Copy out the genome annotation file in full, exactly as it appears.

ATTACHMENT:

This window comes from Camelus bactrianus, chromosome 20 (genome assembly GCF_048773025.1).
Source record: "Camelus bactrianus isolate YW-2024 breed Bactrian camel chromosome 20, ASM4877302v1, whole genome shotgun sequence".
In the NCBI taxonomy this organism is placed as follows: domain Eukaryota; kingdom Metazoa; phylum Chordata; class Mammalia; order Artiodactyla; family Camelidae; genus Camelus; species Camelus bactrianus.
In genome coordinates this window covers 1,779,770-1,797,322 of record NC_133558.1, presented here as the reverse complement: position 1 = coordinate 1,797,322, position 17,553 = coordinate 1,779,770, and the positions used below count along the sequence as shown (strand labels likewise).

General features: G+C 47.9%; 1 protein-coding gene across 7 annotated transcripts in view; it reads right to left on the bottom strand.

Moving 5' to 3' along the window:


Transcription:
This window comes from Camelus bactrianus, chromosome 20 (genome assembly GCF_048773025.1).
Source record: "Camelus bactrianus isolate YW-2024 breed Bactrian camel chromosome 20, ASM4877302v1, whole genome shotgun sequence".
In the NCBI taxonomy this organism is placed as follows: domain Eukaryota; kingdom Metazoa; phylum Chordata; class Mammalia; order Artiodactyla; family Camelidae; genus Camelus; species Camelus bactrianus.
In genome coordinates this window covers 1,779,770-1,797,322 of record NC_133558.1, presented here as the reverse complement: position 1 = coordinate 1,797,322, position 17,553 = coordinate 1,779,770, and the positions used below count along the sequence as shown (strand labels likewise).

General features: G+C 47.9%; 1 protein-coding gene across 7 annotated transcripts in view; it reads right to left on the bottom strand.

Moving 5' to 3' along the window: